Finding Work/Life Balance as an Artist

I was supposed to write this post a month ago. I gave myself a deadline of April 9th, 2018. I am late because I am juggling a lot. As Artistic Director, I manage communications, grant writing, artistic projects, internship program and the dance education programming. I also work full-time in the College of Fine Arts at UT-Austin and part-time at Dancers Shape. I am also President of Emerging Arts Leaders of Austin. To top the cake, I begin obtaining my MFA in Dance in less than two months at The University of Wisconsin-Milwaukee.

In between all of that, I fly home to Florida every two months to hug my family, volunteer with Big Brothers Big Sisters of Central Texas once a week, and try to maintain a social life. I love bubble baths while binge watching Forensic Files, working out, cooking, baking, hammocking, hiking and basically staying outside 24/7 when the temps are 75 degrees plus.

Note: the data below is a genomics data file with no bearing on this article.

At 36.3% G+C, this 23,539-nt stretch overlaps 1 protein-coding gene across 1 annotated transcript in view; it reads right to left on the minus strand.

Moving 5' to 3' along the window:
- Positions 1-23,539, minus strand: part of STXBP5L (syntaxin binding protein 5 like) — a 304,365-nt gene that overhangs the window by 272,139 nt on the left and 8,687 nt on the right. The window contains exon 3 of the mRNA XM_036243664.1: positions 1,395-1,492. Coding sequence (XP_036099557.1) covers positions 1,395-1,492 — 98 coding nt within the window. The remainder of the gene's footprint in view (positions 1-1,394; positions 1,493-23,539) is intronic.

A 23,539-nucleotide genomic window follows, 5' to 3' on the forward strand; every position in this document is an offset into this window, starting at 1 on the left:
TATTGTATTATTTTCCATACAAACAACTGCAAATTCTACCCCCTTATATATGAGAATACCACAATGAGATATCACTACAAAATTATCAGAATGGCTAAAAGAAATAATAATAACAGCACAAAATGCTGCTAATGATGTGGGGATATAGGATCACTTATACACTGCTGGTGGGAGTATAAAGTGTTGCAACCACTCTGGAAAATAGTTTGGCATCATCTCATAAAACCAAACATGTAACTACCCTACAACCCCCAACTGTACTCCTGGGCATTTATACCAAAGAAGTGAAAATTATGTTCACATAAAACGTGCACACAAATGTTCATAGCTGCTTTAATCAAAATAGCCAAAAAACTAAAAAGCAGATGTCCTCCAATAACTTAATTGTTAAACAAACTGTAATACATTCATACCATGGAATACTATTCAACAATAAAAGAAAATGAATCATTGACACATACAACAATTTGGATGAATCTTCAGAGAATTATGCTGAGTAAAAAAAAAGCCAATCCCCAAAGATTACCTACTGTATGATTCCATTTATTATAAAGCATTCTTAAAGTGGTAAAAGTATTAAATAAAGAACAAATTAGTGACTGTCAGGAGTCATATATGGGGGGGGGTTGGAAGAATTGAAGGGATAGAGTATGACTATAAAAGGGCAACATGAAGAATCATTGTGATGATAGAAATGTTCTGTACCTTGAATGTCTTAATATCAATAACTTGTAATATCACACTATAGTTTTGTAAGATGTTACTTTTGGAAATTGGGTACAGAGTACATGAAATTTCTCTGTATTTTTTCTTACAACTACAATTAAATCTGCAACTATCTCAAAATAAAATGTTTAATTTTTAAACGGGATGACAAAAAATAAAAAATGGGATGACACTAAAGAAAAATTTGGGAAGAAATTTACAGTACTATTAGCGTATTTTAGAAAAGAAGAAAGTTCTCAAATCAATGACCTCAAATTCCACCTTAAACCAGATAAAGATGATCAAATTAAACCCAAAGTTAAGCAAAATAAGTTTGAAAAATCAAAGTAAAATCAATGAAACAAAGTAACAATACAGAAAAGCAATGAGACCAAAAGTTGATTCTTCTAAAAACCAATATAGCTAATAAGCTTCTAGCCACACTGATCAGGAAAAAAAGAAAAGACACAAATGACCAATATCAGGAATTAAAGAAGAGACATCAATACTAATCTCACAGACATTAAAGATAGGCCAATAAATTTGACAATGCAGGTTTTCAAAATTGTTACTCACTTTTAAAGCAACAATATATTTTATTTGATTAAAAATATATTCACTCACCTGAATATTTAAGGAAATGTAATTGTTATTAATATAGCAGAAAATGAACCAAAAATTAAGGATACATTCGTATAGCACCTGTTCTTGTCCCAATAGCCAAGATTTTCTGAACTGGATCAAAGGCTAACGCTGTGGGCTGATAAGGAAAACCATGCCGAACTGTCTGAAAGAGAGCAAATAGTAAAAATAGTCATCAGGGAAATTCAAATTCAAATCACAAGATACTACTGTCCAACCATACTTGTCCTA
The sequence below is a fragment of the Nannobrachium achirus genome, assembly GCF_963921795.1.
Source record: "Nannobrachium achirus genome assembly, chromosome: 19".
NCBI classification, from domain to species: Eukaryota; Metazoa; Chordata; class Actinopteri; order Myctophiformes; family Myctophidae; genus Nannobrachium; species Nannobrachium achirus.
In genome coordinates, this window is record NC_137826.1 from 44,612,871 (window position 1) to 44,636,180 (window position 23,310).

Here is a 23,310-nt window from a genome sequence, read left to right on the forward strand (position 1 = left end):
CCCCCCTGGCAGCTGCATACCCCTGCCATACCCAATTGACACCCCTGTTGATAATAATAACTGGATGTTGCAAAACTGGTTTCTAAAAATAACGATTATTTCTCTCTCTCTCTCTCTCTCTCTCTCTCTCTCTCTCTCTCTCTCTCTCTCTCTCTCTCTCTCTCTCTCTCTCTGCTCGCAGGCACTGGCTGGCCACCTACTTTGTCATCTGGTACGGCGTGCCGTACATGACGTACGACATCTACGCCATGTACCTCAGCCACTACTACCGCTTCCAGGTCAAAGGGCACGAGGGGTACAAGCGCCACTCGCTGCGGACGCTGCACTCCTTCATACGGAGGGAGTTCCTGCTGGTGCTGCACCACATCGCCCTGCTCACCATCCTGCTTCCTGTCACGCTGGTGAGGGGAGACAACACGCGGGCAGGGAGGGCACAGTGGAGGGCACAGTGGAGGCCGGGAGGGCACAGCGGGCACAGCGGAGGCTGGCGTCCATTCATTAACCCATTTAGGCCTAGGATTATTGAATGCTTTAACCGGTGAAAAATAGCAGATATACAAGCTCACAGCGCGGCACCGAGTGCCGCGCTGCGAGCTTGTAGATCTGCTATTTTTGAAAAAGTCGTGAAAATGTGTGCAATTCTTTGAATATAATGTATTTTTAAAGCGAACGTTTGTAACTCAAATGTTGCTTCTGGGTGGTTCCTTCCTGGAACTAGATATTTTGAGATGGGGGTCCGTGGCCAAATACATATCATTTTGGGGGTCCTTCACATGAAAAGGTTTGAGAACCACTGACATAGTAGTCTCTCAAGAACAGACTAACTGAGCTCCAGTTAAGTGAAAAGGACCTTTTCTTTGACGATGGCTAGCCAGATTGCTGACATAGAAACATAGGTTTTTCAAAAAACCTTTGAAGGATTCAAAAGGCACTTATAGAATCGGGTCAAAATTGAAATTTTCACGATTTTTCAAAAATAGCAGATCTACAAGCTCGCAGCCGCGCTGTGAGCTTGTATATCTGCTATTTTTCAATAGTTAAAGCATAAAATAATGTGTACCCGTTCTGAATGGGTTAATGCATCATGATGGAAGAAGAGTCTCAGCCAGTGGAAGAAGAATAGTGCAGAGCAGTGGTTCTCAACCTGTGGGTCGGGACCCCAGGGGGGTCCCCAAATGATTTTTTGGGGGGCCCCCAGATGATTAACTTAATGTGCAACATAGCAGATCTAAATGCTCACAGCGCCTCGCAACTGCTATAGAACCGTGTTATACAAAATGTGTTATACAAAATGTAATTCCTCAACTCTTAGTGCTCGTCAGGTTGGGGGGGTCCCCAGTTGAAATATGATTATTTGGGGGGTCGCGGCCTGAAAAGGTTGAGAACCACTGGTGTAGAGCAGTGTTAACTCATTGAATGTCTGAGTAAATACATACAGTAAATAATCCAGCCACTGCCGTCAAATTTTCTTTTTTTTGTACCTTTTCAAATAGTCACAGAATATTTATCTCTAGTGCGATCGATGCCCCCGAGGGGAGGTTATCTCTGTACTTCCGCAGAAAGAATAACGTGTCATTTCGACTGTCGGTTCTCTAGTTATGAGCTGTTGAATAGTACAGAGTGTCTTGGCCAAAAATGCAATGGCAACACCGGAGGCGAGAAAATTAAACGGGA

In the past month, I forgot to pick up thank you cards for Amplify Austin donors and I obviously have delayed writing this blog post. I have bailed on a couple of professional development events I should have been at but decided to take a nap instead. I have a load of laundry sitting on my bedroom floor that needs to be folded and put away but instead it is blending into the dirty clothes pile and I am starting to be unsure of which is which. I don’t have it all together all the time – or rather, any of the time but I do think I have set guidelines for myself to find work/life balance as a practicing artist and arts administrator that have worked well for me. Why is this a priority to me? I want to set myself up for a sustainable arts career and thriving life – one free of burn out in both areas.